75. A catastrophic mass wasting event (ahh sounds bad Im with Becca on this one)
    76. The giant crossbeds visible at Zion National Park (yup, though I didn’t know that they were cross beds)
    77. The black or green sand beaches in Hawaii
    78. Barton Springs in Texas
    79. Hells Canyon in Idaho
    80. The Black Canyon of the Gunnison in Colorado
    81. The Tunguska Impact site in Siberia
    82. Feel an earthquake with a magnitude greater than 5.0. (sadly nope)
    83. Find dinosaur footprints in situ
    84. Find a trilobite
    85. Find gold, however small the flake (When I was a kid we went gold mining in SD, I still have the flake) Me too!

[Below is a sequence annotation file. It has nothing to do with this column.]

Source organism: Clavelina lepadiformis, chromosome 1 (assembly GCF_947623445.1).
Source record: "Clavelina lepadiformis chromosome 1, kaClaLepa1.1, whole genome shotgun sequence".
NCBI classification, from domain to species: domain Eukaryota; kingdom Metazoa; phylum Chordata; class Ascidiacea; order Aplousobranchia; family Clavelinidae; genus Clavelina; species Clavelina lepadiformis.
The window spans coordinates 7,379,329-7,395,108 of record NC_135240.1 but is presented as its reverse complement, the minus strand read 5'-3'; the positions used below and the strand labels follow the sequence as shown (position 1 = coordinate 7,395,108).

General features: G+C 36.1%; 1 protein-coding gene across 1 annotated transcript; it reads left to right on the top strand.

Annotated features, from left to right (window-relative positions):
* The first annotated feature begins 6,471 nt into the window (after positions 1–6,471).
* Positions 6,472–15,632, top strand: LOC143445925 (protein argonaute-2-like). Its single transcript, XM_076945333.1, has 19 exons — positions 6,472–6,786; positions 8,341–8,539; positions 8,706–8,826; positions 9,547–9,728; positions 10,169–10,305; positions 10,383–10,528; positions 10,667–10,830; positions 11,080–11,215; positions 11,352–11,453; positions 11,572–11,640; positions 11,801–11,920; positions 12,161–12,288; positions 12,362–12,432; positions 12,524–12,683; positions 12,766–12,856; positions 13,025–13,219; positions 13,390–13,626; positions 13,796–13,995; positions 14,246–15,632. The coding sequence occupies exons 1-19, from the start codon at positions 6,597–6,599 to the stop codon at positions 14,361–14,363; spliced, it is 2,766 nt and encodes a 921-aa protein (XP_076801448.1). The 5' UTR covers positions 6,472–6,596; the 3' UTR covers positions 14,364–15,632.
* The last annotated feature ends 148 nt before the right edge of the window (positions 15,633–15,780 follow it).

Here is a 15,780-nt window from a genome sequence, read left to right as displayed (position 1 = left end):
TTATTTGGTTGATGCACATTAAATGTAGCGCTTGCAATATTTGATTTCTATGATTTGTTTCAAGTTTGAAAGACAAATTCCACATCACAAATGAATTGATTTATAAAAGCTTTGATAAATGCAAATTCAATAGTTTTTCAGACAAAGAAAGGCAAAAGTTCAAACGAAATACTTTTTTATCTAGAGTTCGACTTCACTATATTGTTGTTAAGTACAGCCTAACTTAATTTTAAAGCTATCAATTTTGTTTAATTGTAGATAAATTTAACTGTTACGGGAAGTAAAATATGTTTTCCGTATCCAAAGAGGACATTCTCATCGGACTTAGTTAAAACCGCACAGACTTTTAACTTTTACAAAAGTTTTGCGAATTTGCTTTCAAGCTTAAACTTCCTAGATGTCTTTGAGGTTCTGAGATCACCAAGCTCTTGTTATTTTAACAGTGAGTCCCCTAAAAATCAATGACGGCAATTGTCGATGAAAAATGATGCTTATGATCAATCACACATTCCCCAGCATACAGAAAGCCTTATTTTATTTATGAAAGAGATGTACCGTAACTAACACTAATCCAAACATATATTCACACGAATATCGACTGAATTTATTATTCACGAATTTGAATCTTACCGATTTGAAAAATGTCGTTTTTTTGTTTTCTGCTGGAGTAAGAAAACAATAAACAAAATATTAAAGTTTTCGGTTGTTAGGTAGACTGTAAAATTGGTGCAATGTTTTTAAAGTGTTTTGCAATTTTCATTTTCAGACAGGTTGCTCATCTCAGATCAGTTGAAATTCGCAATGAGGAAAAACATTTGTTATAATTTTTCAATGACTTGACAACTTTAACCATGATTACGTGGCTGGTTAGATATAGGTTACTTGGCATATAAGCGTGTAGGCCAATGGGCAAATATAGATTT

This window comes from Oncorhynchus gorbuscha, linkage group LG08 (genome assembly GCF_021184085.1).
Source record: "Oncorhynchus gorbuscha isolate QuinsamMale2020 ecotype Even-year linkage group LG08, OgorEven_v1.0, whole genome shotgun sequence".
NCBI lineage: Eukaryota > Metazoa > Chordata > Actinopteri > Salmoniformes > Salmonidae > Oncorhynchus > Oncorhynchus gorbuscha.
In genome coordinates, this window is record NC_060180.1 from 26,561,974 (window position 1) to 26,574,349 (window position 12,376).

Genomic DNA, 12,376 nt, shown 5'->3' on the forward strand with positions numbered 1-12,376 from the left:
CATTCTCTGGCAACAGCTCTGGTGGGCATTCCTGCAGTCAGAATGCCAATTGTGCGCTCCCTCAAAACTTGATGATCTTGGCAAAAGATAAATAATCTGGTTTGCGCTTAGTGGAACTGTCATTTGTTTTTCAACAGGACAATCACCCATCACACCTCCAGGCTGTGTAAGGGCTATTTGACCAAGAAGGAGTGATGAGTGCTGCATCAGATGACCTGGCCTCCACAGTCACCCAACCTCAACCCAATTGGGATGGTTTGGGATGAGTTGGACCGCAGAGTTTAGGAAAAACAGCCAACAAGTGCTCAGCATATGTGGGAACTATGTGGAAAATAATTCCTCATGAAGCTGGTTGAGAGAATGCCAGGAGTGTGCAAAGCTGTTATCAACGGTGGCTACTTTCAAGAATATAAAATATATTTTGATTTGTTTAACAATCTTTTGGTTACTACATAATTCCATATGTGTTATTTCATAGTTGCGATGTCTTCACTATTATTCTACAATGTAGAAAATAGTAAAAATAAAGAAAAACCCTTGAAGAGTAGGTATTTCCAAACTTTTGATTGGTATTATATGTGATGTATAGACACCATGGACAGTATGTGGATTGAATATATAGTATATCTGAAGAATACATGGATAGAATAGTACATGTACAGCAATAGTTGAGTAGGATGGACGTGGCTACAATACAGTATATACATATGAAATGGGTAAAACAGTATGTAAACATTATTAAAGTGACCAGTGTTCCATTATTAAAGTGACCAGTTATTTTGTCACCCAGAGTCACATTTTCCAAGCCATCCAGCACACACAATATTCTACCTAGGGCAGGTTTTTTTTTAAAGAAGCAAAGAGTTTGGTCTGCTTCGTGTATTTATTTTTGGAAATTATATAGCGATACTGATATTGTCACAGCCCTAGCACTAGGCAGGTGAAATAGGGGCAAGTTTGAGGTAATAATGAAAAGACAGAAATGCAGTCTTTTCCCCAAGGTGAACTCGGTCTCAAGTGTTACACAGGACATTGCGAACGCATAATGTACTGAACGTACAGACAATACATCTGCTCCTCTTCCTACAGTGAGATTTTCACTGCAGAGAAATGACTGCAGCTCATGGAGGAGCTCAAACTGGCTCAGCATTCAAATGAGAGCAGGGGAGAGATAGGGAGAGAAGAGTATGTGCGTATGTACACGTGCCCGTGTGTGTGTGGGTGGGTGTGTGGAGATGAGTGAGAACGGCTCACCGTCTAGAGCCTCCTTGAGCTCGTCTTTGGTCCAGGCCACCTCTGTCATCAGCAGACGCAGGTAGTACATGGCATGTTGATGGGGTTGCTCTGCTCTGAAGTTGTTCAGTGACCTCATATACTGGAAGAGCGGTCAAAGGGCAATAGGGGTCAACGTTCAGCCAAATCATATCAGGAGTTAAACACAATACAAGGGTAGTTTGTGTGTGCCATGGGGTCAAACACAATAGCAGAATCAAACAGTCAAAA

86. Find a meteorite fragment (I’ve never found one, but I have one my brother bought me)
    87. Experience a volcanic ashfall
    88. Experience a sandstorm (Egypt it was kinda horrible)
    89. See a tsunami
    90. Witness a total solar eclipse (I saw one as a kid, I remember making special things so we could look at the sun during the eclipse) me too probally the same one as you
    91. Witness a tornado firsthand (that has nothing to do with rocks) (But I have seen one)
    92. Witness a meteor storm (Many times)
    93. View Saturn and its moons through a respectable telescope. (astronomy class at the observatory)
    94. See the Aurora borealis, otherwise known as the northern lights.
    95. View a great naked-eye comet (Halley Comet when I was a kid)(ditto)
    96. See a lunar eclipse (many times)